I never read an Ant man comic. I have seen cartoons from the 90’s and later with Ant Man, so I know a bit of the back story.

What I like about the Marvel movies, is that they give enough of the back story, so that one does not need to know all the details from the comic books. If you have not read any of the Ant Man comics, or think Ant Man is a dumb idea, try this movie anyway. It is fun, entertaining, and action packed.

As with all the other Marvel movies, you will want to wait until the end of the credits.

The Conquereor – 1956

The has an article calling The Conqueror, starring John Wayne as the worst movie ever made.

It depends on what qualities you are judging this movie. John Wayne as Timojin, AKA Genghis Khan is a stretch. The acting and script may not be the best, but the action scenes, as I recall them from 30+ years ago were a lot of fun. I only saw the movie once.

I watched the trailer and the cavalry charges and other fighting scenes are cool. The clip with the dancers wasn’t bad either. Of course, my judgement is as a 1950’s action movie. There is action and adventure and challenges to the hero. There is also a love interest.

I don’t think this is the worst movie I have ever seen. I think it is one that I will track down and watch again. It fits a lot of the stereotypes of the fantasy adventure genre of RPG’s. If you play D&D or a similar FRPG, this movie should be a fun little diversion.

R.I.P. Blaine Gibson – Disney Imagineer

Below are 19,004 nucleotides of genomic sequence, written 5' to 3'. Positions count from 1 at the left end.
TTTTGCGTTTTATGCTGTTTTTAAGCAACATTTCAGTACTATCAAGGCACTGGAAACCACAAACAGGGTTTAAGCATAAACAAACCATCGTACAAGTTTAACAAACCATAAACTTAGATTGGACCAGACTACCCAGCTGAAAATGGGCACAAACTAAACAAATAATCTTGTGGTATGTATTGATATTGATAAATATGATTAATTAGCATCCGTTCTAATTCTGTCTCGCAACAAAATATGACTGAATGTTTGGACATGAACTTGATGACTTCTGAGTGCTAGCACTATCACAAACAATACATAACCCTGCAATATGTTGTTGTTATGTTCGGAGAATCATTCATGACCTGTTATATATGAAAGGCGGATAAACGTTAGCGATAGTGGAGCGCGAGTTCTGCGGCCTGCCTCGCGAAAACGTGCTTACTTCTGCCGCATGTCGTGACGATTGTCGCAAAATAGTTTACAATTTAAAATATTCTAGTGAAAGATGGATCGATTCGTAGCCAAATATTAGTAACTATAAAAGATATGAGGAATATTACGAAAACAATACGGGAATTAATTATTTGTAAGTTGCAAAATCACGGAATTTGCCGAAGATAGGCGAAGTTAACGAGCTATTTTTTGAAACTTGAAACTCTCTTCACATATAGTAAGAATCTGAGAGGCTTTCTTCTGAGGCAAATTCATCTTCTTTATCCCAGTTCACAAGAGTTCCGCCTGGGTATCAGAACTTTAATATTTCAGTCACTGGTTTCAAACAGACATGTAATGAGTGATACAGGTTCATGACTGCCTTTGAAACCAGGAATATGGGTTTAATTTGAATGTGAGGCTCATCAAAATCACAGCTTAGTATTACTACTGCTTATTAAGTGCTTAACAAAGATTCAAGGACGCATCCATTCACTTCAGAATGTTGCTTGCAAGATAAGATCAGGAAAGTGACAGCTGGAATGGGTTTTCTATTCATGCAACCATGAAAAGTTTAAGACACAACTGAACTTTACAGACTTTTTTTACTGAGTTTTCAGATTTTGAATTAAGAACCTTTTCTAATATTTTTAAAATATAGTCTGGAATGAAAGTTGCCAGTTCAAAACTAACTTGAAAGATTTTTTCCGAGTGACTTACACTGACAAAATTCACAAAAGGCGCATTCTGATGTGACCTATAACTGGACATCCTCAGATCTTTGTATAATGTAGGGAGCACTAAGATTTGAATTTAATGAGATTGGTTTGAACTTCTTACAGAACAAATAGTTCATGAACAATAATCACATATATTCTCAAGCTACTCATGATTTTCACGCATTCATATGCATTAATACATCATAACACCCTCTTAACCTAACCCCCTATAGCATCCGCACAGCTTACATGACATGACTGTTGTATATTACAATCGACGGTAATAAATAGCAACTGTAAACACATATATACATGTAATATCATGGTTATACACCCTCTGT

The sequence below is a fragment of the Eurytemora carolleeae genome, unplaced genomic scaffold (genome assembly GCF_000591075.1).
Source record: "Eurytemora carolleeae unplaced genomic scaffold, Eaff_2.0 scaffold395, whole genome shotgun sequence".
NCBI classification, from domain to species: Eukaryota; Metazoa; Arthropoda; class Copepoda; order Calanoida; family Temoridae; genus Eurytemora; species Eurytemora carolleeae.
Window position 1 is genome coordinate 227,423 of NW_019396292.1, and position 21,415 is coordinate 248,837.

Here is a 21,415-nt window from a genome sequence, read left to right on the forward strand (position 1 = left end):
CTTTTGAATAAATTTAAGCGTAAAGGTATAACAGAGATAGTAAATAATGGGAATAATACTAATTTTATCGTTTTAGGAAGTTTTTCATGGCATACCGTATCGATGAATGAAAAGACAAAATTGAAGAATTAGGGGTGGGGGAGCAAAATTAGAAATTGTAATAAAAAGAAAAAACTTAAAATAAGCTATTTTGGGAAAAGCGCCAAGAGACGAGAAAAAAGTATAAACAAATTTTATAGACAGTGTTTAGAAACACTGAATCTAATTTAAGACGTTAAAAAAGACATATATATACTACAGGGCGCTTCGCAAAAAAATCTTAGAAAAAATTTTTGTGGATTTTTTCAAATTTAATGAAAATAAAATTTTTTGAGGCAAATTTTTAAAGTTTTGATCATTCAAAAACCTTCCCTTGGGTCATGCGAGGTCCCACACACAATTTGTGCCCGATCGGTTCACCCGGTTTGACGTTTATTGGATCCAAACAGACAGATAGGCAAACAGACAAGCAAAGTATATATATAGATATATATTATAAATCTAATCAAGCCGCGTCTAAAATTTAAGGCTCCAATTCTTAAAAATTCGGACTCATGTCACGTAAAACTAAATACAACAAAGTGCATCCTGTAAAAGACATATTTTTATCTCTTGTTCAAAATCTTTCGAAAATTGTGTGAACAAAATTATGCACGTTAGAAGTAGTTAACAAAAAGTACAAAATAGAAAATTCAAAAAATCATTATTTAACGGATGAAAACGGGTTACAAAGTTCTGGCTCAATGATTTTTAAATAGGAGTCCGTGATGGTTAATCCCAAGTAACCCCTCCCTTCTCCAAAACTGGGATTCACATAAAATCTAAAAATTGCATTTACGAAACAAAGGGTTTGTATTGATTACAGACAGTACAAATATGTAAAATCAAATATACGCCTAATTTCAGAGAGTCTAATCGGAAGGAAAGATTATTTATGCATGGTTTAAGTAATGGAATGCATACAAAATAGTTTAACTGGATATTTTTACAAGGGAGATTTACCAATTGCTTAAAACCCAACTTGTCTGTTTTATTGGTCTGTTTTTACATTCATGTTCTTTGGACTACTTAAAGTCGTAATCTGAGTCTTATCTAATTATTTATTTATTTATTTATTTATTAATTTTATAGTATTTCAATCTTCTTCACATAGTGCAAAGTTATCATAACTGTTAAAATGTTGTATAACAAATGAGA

Today, I saw a post on my sister’s FB wall that our maternal grandmother’s cousin, Blaine Gibson, died.

Many don’t know his name, but he is a credited artist in several Disney cartoons: Fantasia, Bambi, Song of the South, Alice in Wonderland, Peter Pan, Sleeping Beauty, and One Hundred and One Dalmatians, and others.

His desire was to always be an animator, but when Walt Disney found out that his hobby was sculpting, Walt made Blaine the chief sculptor.

Blaine always sent hand made Christmas cards to my dad and others, with sketches of him walking his dog in the snow. He also sent a nice color sketch to my parent’s for their 40th Anniversary.

As a sculptor, his first famous work was the head of Abraham Lincoln for the audioanimatronic exhibit at the 1964 World’s Fair. He went on to do the heads of all the presidents, except Obama, and came out of retirement to add H.W. Bush, Bill Clinton, and G.W. Bush. His apprentice did Obama. My mom’s favorite story from Blaine about creating all the audioanimatronic heads was the response from a glass eye manufacturer when asked for pairs of glass eyes. The mere idea was absurd and took some convincing that it was a serious request.

He also did the sculpture, Partners, that has Walt and Mickey holding hands.

The Haunted Mansion, Pirates of the Caribbean, and other figures also relied on his sculpting talent.

I wonder how many more of the rides and attractions with your sculpted heads will be made into movies?

Hall of Presidents? Partners?